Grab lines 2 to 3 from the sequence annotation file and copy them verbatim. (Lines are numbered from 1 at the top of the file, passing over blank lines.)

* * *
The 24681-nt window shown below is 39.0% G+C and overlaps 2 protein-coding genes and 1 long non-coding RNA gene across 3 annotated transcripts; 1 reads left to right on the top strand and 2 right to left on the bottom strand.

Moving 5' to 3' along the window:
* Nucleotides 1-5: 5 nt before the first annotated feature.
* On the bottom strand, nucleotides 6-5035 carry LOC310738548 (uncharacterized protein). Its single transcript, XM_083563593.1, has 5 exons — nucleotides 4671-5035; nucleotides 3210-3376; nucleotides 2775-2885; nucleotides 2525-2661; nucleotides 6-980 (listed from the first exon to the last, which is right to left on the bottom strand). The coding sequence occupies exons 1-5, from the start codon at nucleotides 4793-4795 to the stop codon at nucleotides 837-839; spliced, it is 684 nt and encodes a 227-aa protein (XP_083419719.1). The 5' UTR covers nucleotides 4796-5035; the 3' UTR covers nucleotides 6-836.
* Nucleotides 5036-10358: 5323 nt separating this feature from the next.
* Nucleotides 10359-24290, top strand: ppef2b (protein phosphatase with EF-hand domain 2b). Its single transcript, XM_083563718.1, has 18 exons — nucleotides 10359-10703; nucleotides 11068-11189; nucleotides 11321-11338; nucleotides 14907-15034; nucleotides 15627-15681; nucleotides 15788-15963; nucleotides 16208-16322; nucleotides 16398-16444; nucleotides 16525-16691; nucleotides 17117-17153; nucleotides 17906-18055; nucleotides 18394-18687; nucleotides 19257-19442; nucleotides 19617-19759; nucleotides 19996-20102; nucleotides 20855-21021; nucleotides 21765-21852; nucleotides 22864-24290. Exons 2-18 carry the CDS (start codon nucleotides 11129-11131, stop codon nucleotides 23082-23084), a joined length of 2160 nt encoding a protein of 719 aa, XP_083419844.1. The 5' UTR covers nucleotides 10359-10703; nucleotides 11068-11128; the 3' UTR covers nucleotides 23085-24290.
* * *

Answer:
Moving 5' to 3' along the window:
* Nucleotides 1-5: 5 nt before the first annotated feature.